‘DNA is not your only destiny’ - Babraham scientists at the Natural History Museum
Scientists from the Babraham Institute and Cambridge University will be among 44 groups of scientists showcasing their research to the public in the Darwin Centre at London’s Natural History Museum during Universities Week on the 9th and 10th June.
The exhibit explains the Babraham Institute’s world leading research into epigenetics. While our genes, carriers of our DNA, provide the basic instructions for what we look like, our personalities, and what diseases we may develop, they alone cannot explain all aspects of inheritance or why diseases arise. Epigenetics is the study of how genes ‘behave’ and are influenced by the environment.
As well as a chance to chat to Babraham’s scientists about their research, there are activities for all ages including building models of DNA and a chance to test your memory with a game based on stunning photographs from the Institute’s Imaging Facility.
Research on epigenetics forms part of the Babraham Institute’s strategic focus on the biological mechanisms behind ageing and lifelong health. Understanding how epigenetic changes occur, and how we can reprogramme our epigenome, may help in the development of stem cell therapies to combat age-related decline and the development of conditions such as diabetes, obesity and cancer.
Speaking about the event, Knowledge Exchange Manager, Linden Fradet, comments “This is the first year the Babraham Institute has taken part in Universities Week. Our attendance during the week highlights the partnerships involved in research, as we have volunteers from the University of Cambridge and Cambridge Epigenetix working together with Babraham's scientists to discuss this innovative area of science.”
The exhibit has been developed by scientists and the public engagement team at the Babraham Institute with the aim of engaging the public in a dialogue about science. Our scientists bring research to life by talking about their experiences, demonstrating experiments and explaining often-complex science in understandable ways. Universities Week 2014, entitled ‘Ideas for Life’, aims to make university research relevant to the general public by showing the everyday impact of research.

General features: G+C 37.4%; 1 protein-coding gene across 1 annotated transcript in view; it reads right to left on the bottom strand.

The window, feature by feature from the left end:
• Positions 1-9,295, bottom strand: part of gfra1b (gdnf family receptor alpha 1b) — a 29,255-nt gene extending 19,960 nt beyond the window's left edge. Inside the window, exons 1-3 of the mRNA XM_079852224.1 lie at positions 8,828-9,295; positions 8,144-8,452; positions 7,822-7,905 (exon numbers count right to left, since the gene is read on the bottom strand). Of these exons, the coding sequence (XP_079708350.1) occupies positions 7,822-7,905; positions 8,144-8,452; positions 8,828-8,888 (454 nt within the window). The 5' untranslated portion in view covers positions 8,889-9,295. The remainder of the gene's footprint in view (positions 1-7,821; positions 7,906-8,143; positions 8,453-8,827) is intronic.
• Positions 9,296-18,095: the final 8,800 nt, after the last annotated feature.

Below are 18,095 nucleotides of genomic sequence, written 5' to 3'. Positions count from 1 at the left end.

The event at the Natural History Museum is the flagship event for the week and features 44 exhibitors from UK universities and research institutes. There will be a range of other activities taking place across the UK as part of Universities Week 2014, to promote and engage the public with the value and importance of university research. The week will be launched officially on Monday evening 9th June by the Universities and Science Minister David Willetts MP at the Natural History Museum. Universities Week 2014 is run by Universities UK, the representative body for all UK universities with Research Councils UK, the Higher Education Funding Council for England and the National Coordinating Centre for Public Engagement.
The Knowledge Exchange Office
Tel: +44 (0)1223 496206
The Babraham Institute
Babraham Research Campus
Cambridge CB22 3AT
Notes to Editors:
About the Babraham Institute:
The Babraham Institute undertakes world-class life sciences research to generate new knowledge of biological mechanisms underpinning ageing, development and the maintenance of health. Our research focuses on cellular signalling, gene regulation and the impact of epigenetic regulation at different stages of life. By determining how the body reacts to dietary and environmental stimuli and manages microbial and viral interactions, we aim to improve wellbeing and support healthier ageing. The Institute is strategically funded by the Biotechnology and Biological Sciences Research Council (BBSRC), part of UK Research and Innovation, through an Institute Core Capability Grant and also receives funding from other UK research councils, charitable foundations, the EU and medical charities.
The Biotechnology and Biological Sciences Research Council (BBSRC) is the UK funding agency for research in the life sciences. Sponsored by Government, BBSRC annually invests around £450 million in a wide range of research that makes a significant contribution to the quality of life for UK citizens and supports a number of important industrial stakeholders including the agriculture, food, chemical, health and well-being and pharmaceutical sectors. BBSRC carries out its mission by funding internationally competitive research, providing training in the biosciences, fostering opportunities for knowledge transfer and innovation and promoting interaction with the public and other stakeholders on issues of scientific interest in universities, centres and institutes.